A descriptive essay focuses on making one single dominant impression on the reader--an overall attitude, mood, or feeling about the subject. Is it dusty, dry, colorful, hazy, foggy, cold, or hot? Here is an example of a sentence that begins a dominant impression:
"The train track wandered down a skinny valley that was flanked by a steep cliff of vegetation on either side. The track was abandoned, forgotten, solitary, and alone."
Use Sensory Details
To create a strong dominant impression, a writer should use the five senses to guide his or her description:
- what does it look like?
- what does it smell like?
- what does it feel like?
- what does it sound like?
- what does it taste like?
Example: "In the morning, my father's car throbbed and fluttered when he turned the key."
Select Active Verbs
Use active verbs, not passive tense.
(Original) "The team captain proudly accepted the award.
(Revised) "The team captain marched to the podium; grasped the trophy; and, using two hands, held it high above his head."
Employ Connotative Language Effectively
The connotative meaning of a word is its emotional meaning. This is different from the denotation of a word (dictionary definition). For example, a "flag" represents a piece of cloth used as a national emblem; however, connotatively, a "flag" denotes patriotism. In descriptive essays, writers should choose words whose connotations strengthen the dominant impression they are trying to make.
Incorporate Figures of Speech for Strong Comparisons and Impressions
An effective technique to use in descriptive writing is using figures of speech such as similes, metaphors, personifications, or alliteration.
Simile: "Biting into a Tabasco pepper is like aiming a flame-thrower at parted lips."
Metaphor: ""Eating chili peppers is a descent into a fiery hell."
Personification: "Her iPhone screen blinked to get her attention."
Alliteration: "The cows crouched for cover."
Follow a Method of Organization
Common methods of organization for descriptive writing are spatial order; chronological order; and most-to-least or least-to-most order. Here are some examples:
Spatial Order: "The overhead screen blazed a photograph of the panorama of Yosemite. Cursive writing covered the whiteboard behind the screen, and the teacher stood in front of it with a marker in her hand."
Chronological Order: In the morning, the market fills with fruit vendors from all over the city. They hang colored awnings over their produce and call out like sirens to lure customers. At five p.m. the fruit sellers wrap up and go home, and the night food nomads roll their ovens-on-wheels around the plaza like wise men smoking frankincense.
There is a stated difference between "dominant impression" and "thesis statement." While they are related, I can see where the distinction, and eventual confusion, would lie. In descriptive writing pieces, a dominant impression is the perception that you are trying to convey to the reader. The thesis statement is the one or two sentenced clear belief that communicates the sum total of your impressions to the reader. For example, if you are describing a visit...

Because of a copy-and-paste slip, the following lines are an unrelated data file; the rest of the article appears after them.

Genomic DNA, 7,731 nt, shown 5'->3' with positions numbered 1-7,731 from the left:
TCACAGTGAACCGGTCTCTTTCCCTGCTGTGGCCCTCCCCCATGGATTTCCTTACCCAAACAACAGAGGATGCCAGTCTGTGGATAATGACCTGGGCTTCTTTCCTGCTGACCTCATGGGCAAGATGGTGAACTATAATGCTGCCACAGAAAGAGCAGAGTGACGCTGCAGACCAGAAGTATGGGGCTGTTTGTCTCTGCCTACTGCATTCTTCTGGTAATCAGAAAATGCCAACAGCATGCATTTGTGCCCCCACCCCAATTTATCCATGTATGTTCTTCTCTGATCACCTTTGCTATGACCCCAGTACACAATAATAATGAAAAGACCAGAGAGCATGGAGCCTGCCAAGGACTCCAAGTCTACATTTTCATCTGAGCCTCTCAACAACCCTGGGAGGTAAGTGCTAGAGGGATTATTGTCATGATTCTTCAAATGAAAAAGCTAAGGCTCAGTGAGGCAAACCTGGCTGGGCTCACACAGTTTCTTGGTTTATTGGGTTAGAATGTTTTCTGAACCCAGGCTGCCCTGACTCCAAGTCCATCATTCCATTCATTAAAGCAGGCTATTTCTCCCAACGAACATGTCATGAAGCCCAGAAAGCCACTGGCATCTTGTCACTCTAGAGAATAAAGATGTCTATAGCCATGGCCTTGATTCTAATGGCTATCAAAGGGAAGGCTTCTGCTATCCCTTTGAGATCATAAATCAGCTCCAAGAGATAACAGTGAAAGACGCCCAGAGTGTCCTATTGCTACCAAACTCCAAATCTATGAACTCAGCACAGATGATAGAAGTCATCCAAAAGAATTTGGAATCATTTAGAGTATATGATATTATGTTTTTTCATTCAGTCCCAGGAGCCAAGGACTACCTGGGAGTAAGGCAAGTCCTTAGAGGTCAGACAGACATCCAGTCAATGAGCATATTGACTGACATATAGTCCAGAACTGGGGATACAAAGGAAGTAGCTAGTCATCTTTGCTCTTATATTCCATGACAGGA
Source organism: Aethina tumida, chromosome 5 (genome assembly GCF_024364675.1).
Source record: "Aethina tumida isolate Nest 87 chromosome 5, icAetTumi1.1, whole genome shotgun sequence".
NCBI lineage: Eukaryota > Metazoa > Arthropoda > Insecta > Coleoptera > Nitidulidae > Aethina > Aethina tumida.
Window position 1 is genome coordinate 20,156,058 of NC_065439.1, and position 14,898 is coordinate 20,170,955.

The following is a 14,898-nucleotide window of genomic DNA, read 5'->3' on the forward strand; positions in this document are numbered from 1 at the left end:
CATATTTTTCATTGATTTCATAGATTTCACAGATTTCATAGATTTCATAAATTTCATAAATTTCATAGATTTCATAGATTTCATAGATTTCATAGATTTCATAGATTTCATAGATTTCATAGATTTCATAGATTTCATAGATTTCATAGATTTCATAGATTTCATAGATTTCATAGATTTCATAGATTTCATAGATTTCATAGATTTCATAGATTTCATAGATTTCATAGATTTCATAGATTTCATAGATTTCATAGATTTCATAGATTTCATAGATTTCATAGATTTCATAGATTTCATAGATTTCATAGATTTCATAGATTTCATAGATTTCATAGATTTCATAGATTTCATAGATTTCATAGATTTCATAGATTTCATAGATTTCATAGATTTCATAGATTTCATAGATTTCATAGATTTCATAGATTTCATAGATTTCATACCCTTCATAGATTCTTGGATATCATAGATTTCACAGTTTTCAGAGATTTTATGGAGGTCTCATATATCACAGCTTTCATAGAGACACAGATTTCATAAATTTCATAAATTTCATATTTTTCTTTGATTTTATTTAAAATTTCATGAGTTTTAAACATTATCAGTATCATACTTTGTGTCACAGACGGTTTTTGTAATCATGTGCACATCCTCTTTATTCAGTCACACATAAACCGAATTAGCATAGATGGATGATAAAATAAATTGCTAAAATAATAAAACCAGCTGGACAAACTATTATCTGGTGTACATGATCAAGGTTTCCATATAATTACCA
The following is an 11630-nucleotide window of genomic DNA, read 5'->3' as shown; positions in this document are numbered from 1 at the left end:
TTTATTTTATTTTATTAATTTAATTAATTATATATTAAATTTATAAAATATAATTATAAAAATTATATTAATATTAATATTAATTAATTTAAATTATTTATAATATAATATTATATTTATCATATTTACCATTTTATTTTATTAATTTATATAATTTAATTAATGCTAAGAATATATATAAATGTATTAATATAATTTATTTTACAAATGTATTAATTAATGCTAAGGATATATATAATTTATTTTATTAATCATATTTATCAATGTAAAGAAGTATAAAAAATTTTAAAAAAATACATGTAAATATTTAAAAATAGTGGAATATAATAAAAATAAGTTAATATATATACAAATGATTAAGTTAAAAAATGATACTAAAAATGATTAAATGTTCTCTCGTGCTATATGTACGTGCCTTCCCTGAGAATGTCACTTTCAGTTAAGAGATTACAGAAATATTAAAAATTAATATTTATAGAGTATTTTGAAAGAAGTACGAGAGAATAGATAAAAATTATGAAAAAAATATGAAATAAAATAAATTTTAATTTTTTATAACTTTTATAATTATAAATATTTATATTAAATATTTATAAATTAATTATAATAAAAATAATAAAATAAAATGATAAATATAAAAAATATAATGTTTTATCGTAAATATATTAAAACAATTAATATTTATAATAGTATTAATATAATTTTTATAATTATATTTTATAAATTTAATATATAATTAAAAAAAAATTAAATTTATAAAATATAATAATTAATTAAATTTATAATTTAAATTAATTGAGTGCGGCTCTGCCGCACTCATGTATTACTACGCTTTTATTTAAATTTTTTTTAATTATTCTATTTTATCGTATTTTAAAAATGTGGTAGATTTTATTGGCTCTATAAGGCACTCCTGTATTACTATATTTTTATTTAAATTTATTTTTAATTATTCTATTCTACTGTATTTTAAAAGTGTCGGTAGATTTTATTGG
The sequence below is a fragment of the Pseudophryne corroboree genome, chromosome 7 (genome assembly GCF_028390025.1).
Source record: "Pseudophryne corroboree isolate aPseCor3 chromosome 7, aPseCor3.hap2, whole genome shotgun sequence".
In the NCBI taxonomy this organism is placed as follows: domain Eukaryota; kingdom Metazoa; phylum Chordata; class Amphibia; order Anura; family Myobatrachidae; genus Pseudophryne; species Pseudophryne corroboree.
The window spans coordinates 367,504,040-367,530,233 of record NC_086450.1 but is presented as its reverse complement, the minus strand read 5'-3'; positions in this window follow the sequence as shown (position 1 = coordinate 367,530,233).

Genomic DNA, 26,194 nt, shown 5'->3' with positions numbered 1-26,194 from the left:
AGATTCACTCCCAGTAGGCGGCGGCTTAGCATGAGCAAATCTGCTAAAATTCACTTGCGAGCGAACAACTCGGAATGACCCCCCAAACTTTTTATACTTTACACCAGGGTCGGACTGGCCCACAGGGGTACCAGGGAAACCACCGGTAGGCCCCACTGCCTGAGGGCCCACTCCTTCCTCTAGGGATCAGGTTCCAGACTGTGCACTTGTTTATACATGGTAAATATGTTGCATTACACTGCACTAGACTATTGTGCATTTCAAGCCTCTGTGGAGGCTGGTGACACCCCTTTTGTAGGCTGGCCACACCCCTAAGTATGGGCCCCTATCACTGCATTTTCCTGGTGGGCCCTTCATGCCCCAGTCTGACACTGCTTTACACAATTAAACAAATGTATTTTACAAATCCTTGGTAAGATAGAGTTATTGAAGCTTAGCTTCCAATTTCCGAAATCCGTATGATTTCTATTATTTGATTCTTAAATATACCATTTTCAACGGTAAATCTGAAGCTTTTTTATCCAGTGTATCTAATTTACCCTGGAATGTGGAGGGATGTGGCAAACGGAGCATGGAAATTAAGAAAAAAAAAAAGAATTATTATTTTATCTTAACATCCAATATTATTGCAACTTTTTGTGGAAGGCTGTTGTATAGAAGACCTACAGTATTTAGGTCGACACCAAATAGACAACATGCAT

There is a stated difference between "dominant impression" and "thesis statement." While they are related, I can see where the distinction, and eventual confusion, would lie. In descriptive writing pieces, a dominant impression is the perception that you are trying to convey to the reader. The thesis statement is the one or two sentenced clear belief that communicates the sum total of your impressions to the reader. For example, if you are describing a visit to the hospital and you are striving to impart a feeling of gloom to the reader, the dominant impression would be all the details that contributed to this experience while the thesis statement would be your precise statement that clearly articulates your impression of your visit to the hospital. Dominant impressions are helpful because they create the atmosphere which will give birth to the thesis statement. The dominant impression is the garden and the surroundings that allow the flower of the thesis statement to bloom... or something like that.
All good writing must have a thesis, a central point that will be substantiated with the paper. A clear, specific and appropriate thesis statement renders a clear vision of the paper's purpose, into which all the dominant impressions will be channeled and filtered. The qualities of a thesis statement are that it is clearly worded, defined in a context that can be substantiated and supported with detail throughout the paper, and defines the boundaries of the work. Essentially, the thesis statement is the one sentence that permeates the entire paper; every single word, every phrase, every sentence resonates and is clearly related to that thesis statement. Clear language, strong focus, and words that make sense to both the reader and the writer help to make a great thesis statement, through which all the dominant impressions are channeled for meaning and purpose.